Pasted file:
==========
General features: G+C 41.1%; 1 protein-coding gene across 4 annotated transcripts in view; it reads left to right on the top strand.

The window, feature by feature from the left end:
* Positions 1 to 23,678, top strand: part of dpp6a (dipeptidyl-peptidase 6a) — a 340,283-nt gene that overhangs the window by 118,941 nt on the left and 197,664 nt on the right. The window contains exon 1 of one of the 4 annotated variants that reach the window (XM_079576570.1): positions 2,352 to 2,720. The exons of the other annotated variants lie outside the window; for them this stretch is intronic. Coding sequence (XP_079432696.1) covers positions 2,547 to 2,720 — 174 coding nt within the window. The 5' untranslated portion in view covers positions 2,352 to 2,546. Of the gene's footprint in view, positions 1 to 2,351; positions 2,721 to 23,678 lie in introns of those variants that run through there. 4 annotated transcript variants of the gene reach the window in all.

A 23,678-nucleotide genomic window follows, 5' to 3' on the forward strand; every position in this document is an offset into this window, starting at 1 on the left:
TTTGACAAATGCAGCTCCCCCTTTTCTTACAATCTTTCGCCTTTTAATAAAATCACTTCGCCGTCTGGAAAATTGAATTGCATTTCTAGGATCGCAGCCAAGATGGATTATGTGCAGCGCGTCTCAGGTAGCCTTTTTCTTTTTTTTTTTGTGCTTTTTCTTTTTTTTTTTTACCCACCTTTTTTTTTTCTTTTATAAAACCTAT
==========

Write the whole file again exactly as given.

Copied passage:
General features: G+C 41.1%; 1 protein-coding gene across 4 annotated transcripts in view; it reads left to right on the top strand.

The window, feature by feature from the left end:
* Positions 1 to 23,678, top strand: part of dpp6a (dipeptidyl-peptidase 6a) — a 340,283-nt gene that overhangs the window by 118,941 nt on the left and 197,664 nt on the right. The window contains exon 1 of one of the 4 annotated variants that reach the window (XM_079576570.1): positions 2,352 to 2,720. The exons of the other annotated variants lie outside the window; for them this stretch is intronic. Coding sequence (XP_079432696.1) covers positions 2,547 to 2,720 — 174 coding nt within the window. The 5' untranslated portion in view covers positions 2,352 to 2,546. Of the gene's footprint in view, positions 1 to 2,351; positions 2,721 to 23,678 lie in introns of those variants that run through there. 4 annotated transcript variants of the gene reach the window in all.

A 23,678-nucleotide genomic window follows, 5' to 3' on the forward strand; every position in this document is an offset into this window, starting at 1 on the left:
TTTGACAAATGCAGCTCCCCCTTTTCTTACAATCTTTCGCCTTTTAATAAAATCACTTCGCCGTCTGGAAAATTGAATTGCATTTCTAGGATCGCAGCCAAGATGGATTATGTGCAGCGCGTCTCAGGTAGCCTTTTTCTTTTTTTTTTTGTGCTTTTTCTTTTTTTTTTTTACCCACCTTTTTTTTTTCTTTTATAAAACCTAT